Frontend Validation with Laravel Requests – JsValidation

Today I’m introducing a great (actually awesome) package for Laravel. This package allows us to validate Laravel forms using the Validation rules we define in Request files, from the frontend. Yeah you heard me correct! This package (Laravel JsValidation) totally simplifies Frontend Form Validation for Laravel. Let’s get started!

Getting started!

Ok, I’m going to be so short and simple so that I’m just sticking to the point. To complete this tutorial, you need to have:


Install laravel-jsvalidation

Firstly, we need to install laravel-jsvalidation package from Github. To install this package to our Laravel installation, add the following line to your composer.json file.

    "require": {
        "laravel/framework": "5.6.*",
        "proengsoft/laravel-jsvalidation": ">2.2.0"
    "scripts": {
        "post-update-cmd": [
            "php artisan vendor:publish --provider=\"Proengsoft\\JsValidation\\JsValidationServiceProvider\" --tag=public --force"

Then run the composer update command on the terminal tto install the package.

$ composer update

Then run the following Artisan command to publish the package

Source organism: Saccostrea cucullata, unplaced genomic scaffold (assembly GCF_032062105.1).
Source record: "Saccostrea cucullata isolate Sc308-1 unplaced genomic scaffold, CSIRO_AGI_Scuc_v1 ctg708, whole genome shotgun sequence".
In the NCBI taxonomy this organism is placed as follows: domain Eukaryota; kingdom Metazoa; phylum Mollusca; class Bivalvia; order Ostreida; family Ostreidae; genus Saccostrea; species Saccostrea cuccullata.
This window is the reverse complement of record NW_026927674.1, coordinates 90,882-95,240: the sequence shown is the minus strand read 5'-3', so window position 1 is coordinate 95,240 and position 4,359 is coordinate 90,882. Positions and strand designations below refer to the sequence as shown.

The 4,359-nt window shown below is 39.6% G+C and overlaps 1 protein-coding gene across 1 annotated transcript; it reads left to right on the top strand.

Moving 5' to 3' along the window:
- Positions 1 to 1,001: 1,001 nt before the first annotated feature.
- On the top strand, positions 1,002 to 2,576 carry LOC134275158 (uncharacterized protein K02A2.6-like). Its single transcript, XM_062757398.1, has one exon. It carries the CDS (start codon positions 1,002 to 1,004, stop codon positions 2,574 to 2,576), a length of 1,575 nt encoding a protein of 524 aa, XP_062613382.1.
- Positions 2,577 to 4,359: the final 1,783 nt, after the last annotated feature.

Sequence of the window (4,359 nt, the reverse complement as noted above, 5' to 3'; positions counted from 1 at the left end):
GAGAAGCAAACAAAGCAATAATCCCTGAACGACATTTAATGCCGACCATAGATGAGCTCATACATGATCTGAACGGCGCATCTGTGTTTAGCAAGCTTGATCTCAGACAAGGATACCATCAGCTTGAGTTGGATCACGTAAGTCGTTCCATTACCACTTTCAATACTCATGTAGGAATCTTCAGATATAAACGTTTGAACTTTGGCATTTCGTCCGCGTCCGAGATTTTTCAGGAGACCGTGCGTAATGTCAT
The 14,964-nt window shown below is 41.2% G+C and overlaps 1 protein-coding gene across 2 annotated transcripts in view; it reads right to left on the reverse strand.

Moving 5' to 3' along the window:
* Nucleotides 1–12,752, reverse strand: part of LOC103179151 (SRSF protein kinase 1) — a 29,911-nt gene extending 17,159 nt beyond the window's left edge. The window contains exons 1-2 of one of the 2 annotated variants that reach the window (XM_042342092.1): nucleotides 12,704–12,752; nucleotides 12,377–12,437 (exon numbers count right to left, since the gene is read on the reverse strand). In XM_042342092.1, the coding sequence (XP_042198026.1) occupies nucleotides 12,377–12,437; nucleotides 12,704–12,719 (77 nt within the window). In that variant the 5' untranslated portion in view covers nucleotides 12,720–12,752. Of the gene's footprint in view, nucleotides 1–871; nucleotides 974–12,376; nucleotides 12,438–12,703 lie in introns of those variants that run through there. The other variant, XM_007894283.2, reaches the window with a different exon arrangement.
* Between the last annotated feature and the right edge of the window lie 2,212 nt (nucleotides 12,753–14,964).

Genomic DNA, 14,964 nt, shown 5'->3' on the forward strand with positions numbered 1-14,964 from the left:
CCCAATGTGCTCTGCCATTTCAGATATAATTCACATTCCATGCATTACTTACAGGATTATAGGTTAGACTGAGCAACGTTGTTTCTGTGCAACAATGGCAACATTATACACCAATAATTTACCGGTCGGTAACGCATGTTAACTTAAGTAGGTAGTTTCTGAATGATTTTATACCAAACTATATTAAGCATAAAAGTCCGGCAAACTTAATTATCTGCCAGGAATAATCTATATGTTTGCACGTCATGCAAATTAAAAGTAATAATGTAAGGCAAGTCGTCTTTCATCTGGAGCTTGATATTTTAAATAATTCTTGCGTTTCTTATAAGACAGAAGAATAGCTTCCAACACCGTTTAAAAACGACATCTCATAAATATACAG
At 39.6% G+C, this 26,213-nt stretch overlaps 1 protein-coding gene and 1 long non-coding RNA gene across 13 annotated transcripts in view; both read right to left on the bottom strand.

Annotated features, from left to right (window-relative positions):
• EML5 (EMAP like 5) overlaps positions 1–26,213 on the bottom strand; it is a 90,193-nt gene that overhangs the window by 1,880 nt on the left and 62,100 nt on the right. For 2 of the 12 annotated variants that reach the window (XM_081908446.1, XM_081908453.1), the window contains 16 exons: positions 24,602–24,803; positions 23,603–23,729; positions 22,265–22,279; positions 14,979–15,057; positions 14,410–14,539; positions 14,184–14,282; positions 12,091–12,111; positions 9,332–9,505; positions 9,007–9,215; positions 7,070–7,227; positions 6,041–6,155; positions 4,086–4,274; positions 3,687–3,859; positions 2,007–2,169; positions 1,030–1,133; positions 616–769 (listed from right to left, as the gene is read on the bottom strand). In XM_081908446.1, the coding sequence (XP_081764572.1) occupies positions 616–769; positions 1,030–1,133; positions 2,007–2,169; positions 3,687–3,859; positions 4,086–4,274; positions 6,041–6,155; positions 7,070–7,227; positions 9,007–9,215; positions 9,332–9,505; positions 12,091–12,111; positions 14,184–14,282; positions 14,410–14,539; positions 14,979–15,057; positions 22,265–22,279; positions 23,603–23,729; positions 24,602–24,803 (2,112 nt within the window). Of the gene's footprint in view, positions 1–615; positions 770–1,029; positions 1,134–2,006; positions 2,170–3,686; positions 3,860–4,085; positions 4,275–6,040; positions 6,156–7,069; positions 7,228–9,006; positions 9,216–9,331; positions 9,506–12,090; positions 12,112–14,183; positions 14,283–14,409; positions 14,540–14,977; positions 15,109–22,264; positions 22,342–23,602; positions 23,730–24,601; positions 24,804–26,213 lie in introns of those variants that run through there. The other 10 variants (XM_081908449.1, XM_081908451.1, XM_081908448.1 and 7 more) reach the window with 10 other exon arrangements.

$ php artisan vendor:publish --provider="Proengsoft\JsValidation\JsValidationServiceProvider"

And you may want to chanage the Bootstrap version of JsValidation since Laravel in currently using Bootstrap 4. Edit the followtin line in the config/jsvalidation.php

'view' => 'jsvalidation::bootstrap4'

Alight! now let’s do the coding.

Basic Usage

Then add the following lines of code to the at the bottom of the blade file containing the form.  And make sure you add an ID to the form.

<!-- Laravel Javascript Validation -->
<script type="text/javascript" src="{{ url('vendor/jsvalidation/js/jsvalidation.js')}}"></script>
{!! JsValidator::formRequest('App\Http\Requests\MyFormRequest', '#MyFromID') !!}

Cool. Now all you need to do is to create a Laravel Request and add some validation rules according to the from you created.

public function rules()
    return [
        'username' => 'required',
        'password' => 'required',

Now properly use this request in the controller method that is supposed to be called on the form submission. I’m not going to explain to that far. I believe you already know that.

So, that’s it. Try hitting submit button of the form with some invalid data, you may see your Laravel request validation rules does the job from the frotend too.

Frondend Validation with Laravel Requests

Isn’t this awesome? Thanks for stopping by!

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